The heated front windscreen is not a Ford invention and dates back further than you might think.
My old 1969 Mini Cooper S had a laminated heated front windscreen made by TripleX (based in Kings Norton, U.K.); 60W on the driver's side and 20W on the passenger's side.
Considering the relatively feeble output of an original Mini's heater that windscreen was very well appreciated on a cold winter's day. Flick the three switches (laminated heated rear as well) and listen to the Lucas 45ACR alternator whine whilst scraping the side windows; didn't half make the neighbours jealeous at how quick I cleared my car of snow/ice/frost .
The handbrake on my previous Focus used to stick on occasionally (associated with going through water); the cables were fine, it was the damp brake shoes forming a bond with the drum.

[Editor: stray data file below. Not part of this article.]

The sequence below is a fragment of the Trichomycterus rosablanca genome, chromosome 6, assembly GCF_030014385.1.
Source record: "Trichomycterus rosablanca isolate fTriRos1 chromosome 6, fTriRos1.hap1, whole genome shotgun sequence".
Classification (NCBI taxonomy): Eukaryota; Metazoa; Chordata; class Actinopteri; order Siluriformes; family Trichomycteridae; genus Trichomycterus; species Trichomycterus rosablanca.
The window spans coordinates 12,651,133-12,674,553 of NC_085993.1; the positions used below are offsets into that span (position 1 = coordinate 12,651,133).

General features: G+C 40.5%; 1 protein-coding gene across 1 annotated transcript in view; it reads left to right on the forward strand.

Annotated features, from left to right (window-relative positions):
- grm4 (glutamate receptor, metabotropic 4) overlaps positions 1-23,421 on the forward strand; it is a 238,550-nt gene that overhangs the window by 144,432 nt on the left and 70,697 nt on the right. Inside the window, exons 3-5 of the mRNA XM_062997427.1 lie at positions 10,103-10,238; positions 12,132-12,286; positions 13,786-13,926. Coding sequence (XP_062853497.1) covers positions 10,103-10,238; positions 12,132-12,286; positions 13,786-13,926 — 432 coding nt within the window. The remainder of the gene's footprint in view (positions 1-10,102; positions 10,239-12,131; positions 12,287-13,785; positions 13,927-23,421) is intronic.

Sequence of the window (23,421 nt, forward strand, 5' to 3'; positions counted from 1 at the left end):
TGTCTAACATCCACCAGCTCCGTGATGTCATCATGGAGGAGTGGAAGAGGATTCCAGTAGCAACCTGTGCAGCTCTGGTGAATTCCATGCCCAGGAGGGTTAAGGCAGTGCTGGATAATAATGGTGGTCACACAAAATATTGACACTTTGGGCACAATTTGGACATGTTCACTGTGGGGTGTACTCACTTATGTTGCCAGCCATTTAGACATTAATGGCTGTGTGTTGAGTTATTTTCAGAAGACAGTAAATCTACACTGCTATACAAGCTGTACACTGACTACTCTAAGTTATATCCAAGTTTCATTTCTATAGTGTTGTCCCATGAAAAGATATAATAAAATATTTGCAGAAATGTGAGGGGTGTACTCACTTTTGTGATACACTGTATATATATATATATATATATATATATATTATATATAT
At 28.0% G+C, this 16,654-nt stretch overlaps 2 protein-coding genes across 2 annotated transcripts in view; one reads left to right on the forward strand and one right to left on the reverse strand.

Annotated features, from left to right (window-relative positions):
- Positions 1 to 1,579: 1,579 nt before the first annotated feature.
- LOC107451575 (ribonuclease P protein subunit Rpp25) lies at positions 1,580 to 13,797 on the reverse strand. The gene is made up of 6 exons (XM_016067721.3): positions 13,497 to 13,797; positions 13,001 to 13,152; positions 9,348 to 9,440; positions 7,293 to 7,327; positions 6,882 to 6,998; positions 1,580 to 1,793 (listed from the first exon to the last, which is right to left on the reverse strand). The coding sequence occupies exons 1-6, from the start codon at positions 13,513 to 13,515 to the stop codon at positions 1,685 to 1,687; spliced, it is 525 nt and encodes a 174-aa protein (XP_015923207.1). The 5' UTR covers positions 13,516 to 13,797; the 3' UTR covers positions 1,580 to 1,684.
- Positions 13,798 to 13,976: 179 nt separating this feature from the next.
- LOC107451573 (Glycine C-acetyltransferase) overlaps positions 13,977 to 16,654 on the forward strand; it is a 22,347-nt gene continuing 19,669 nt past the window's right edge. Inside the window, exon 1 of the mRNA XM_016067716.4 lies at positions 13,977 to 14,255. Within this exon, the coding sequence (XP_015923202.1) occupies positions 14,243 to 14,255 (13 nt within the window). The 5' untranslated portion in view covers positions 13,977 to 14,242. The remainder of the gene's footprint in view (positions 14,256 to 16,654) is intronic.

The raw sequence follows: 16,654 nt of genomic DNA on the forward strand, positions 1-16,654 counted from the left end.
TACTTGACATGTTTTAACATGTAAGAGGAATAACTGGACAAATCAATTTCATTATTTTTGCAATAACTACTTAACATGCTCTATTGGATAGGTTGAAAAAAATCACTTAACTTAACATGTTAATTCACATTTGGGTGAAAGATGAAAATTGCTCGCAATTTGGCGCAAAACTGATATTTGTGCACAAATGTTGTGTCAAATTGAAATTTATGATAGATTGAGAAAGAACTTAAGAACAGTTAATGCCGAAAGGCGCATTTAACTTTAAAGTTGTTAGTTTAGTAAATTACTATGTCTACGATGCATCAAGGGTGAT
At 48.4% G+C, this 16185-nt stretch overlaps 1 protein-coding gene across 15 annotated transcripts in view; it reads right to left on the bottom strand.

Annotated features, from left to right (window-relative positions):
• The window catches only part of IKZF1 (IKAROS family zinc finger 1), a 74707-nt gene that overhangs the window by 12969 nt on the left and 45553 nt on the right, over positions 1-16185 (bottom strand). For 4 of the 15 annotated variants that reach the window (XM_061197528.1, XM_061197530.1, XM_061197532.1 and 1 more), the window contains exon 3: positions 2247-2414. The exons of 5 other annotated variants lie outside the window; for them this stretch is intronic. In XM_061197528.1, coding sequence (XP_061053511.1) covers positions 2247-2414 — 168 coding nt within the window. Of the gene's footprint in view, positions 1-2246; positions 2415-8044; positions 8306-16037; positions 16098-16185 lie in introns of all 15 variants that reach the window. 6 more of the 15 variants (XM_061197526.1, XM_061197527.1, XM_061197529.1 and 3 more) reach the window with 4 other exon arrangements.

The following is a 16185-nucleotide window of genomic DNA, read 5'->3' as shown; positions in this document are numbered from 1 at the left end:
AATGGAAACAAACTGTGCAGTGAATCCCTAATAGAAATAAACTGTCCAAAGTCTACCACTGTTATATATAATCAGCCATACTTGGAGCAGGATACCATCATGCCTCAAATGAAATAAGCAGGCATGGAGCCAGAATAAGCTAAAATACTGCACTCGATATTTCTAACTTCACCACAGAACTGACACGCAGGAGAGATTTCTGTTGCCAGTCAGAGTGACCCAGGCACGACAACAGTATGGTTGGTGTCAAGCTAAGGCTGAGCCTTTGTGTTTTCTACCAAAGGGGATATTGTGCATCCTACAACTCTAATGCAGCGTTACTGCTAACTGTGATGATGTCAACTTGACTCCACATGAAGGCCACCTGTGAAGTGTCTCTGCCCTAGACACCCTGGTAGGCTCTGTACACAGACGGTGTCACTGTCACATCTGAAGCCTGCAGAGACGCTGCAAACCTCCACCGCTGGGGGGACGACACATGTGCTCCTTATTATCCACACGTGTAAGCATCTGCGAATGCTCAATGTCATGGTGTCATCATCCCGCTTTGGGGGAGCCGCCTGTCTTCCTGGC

After the first time I found that pressing hard on the foot brake, releasing the handbrake and then reversing always broke the bond; here's why ...
The brake shoe linings are optimised for stopping forward rotation (since that's the direction the car spends most of its time heading; unless you're Ken Block ) and thus the shoes have 'leading' and 'trailing' edge. When correctly assembled the forward rotation of the drum helps to pull the shoes onto the drum surface thus increasing the effectiveness; therefore if you reverse immediately after releasing the handbrake you get the opposite effect and that helps to break the unwanted sticktion.
Used to happen quite a bit with 1100/1300s and old Minis; the original ones, not the current tat (some of them are not 'Mini', they're more 'Dangerously Obese' ).
Last passengers who asked why my Focus was so quiet (no extra sound deadning added and it's not a Titanium) - they were quite shocked when I told them it's a diesel.
To be honest though it's probably more the way I drive it changing gear at just under 2000rpm and using the diesel's torque to accelerate rather than using high revs; the "lazy" upchanges also help in keeping the economy at about 65mpg.